I ran away for a month, and followed myself. Funny how that works.
I haven’t blogged for exactly four weeks today, which is strictly against my self-imposed discipline- obviously I’m a good rebel, but to be fair, I was also slaving away on a grant application for funding to finish my latest solo puppetry show:
I was also enjoying much theatre-going as part of Adelaide Fringe and Festival (‘Mad March’ we call it). To be honest, I needed a break from the churning process of reading Dad’s thoughts. I was getting too teary, too often, and writing about crying too much! I don’t want casual passer-bys to stumble on my blog and feel like it’s a vale of sadness. Many commenters have expressed their envy of my gift from Dad, of this unique insight into his inner world. And I agree. It’s just that it’s a weighty present; nothing superficial or easy about the process of discovering this new landscape.
I’m grateful for everyone’s support. I’ve discovered some lovely blogs in the month I’ve been away from posting, and my Reader is slowly filling up as I follow more and more that have caught my eye. I realised I’m a little jealous of writers who share daily events and their reactions to them; who can be a bit more ‘in the moment’ than me. Or of bloggers that are clearly very funny, vibrant humans, who have also completely nailed all the tricks of the blogging trade, winning awards left, right, and centre (http://fiftyfourandahalf.com/ more than just another wiseass) and http://gojulesgo.com/about/ comedic chipmunk enthusiast). Then there’s the quiet blogs; the musings of young folk, the musings of older folk, the musings of undead folk (http://undeaddad.com/ explorations of mindful fatherhood). I enjoy them all, and their eclectic viewpoints (http://shamanicpath.wordpress.com/about-2/). I have connected with them all by following a thread of ‘Dad-ness’, or of journaling, or from a sense of being on a journey. And some I follow just cos they are following me 🙂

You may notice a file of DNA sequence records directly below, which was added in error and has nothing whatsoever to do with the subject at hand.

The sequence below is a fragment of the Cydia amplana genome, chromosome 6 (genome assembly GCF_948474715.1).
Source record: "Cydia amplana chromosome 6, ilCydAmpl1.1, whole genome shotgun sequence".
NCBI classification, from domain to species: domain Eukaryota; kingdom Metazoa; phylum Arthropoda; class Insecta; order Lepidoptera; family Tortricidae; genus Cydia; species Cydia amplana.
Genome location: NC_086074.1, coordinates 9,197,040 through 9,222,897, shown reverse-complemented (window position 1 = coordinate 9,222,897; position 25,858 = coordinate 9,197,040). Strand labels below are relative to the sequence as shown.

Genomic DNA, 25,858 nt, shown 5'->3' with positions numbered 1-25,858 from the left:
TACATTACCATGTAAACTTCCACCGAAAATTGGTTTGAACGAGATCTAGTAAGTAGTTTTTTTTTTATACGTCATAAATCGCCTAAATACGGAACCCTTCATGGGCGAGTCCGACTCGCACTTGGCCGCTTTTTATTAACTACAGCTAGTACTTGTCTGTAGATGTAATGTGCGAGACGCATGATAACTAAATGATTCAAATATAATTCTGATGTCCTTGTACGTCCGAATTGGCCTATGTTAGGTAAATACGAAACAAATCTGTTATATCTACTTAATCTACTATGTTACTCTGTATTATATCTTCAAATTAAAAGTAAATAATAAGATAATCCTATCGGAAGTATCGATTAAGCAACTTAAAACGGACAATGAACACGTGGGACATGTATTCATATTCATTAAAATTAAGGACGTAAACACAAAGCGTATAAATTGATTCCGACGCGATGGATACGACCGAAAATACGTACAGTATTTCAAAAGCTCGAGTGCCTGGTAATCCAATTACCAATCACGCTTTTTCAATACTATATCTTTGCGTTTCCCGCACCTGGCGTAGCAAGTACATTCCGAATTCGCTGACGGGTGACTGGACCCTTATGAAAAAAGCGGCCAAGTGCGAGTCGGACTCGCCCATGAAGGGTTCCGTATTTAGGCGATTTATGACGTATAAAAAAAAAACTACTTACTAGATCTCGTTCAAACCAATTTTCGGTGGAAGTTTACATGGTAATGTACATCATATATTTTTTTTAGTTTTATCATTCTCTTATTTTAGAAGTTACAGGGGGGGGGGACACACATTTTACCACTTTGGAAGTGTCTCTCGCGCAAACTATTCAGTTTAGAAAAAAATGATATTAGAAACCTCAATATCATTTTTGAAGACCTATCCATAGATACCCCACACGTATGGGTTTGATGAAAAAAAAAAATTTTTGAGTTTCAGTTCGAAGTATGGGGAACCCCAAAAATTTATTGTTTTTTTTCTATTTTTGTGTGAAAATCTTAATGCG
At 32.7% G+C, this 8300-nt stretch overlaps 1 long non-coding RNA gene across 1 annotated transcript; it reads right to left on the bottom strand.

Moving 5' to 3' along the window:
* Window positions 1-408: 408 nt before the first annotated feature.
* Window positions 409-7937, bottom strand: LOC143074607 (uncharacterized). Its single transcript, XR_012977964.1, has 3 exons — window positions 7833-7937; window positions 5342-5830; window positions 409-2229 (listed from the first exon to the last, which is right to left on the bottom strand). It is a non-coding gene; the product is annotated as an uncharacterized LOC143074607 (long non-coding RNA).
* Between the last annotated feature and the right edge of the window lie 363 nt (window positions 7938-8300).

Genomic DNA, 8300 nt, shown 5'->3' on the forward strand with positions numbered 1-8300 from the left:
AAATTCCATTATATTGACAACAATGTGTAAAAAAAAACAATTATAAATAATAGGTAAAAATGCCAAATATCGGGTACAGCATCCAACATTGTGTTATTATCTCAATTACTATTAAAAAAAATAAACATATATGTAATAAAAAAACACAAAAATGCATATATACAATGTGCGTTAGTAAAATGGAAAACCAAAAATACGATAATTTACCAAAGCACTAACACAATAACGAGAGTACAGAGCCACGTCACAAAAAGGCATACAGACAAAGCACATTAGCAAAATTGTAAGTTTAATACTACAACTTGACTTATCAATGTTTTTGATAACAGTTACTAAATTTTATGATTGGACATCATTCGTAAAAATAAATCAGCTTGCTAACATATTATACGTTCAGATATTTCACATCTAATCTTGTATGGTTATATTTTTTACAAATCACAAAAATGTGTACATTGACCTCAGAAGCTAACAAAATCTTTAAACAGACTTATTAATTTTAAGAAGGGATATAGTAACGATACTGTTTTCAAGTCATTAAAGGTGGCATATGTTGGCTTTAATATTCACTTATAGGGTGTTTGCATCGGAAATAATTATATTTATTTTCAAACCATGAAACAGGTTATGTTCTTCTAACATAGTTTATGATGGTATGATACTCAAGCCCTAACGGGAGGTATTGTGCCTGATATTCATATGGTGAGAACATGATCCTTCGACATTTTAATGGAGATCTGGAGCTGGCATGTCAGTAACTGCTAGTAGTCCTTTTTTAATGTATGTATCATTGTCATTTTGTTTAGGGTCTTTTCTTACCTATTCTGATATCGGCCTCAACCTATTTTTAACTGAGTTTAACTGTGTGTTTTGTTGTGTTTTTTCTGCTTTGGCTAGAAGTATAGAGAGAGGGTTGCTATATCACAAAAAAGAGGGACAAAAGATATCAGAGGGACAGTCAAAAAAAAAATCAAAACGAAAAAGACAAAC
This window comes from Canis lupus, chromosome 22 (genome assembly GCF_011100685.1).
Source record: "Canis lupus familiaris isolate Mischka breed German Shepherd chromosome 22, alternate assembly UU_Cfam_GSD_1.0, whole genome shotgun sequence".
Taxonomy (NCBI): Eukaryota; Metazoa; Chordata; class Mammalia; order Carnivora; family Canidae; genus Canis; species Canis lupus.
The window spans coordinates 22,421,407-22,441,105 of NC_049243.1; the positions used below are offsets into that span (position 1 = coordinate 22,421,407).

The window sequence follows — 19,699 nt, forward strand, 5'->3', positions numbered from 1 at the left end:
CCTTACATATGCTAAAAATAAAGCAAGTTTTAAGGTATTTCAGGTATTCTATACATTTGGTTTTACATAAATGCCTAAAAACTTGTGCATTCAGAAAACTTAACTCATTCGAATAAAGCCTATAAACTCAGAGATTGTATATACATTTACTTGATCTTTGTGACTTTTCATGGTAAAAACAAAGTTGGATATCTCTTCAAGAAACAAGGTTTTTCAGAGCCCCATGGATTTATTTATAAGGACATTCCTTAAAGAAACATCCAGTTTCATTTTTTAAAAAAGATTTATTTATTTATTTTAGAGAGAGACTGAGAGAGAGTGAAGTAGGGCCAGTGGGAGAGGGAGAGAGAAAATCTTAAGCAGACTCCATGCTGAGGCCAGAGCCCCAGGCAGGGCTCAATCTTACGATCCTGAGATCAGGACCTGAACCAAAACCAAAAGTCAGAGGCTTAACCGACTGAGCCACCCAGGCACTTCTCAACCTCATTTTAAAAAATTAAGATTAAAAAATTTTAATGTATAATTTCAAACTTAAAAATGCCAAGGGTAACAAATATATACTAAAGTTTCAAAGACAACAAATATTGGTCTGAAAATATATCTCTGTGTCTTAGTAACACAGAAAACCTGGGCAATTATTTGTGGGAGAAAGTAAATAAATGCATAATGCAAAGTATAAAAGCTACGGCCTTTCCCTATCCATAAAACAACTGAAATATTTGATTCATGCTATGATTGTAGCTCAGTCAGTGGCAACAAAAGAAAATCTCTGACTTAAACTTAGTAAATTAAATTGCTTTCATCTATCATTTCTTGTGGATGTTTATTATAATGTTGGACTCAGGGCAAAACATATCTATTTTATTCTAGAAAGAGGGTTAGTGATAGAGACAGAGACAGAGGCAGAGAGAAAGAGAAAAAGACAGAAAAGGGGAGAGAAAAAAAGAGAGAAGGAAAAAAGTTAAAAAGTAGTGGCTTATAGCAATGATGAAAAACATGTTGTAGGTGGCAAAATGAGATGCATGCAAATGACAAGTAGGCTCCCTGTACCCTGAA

My break for freedom helped me have fun on WordPress, yet also realize that there is a responsibility on my shoulders with these journals, reflected in my blog, and a sense of commitment to a process that in some ways is not just my own, but is Dad’s too.
I shared the first paragraph here https://readingdadsjournals.com/2013/02/08/1st-book-1st-page-1st-paragraph-oh-crap-i-dont-know-if-i-can-do-this/
Now I’d like to share the last:
“3/12/88 So here you are at the very last page of your very first journal, but this will not be your last journal, not by a long shot. Feeling good about this newfound freedom of talking with myself, about myself, and how I feel about all the things that are happening to me. Wow- what a bright new world it really is, and it will continue to be so- that’s what feels so extraordinary! I love and approve of you Lawrence- you’re an OK guy!”
So at least we all know that Journal #1 has a happy ending. Phew. 🙂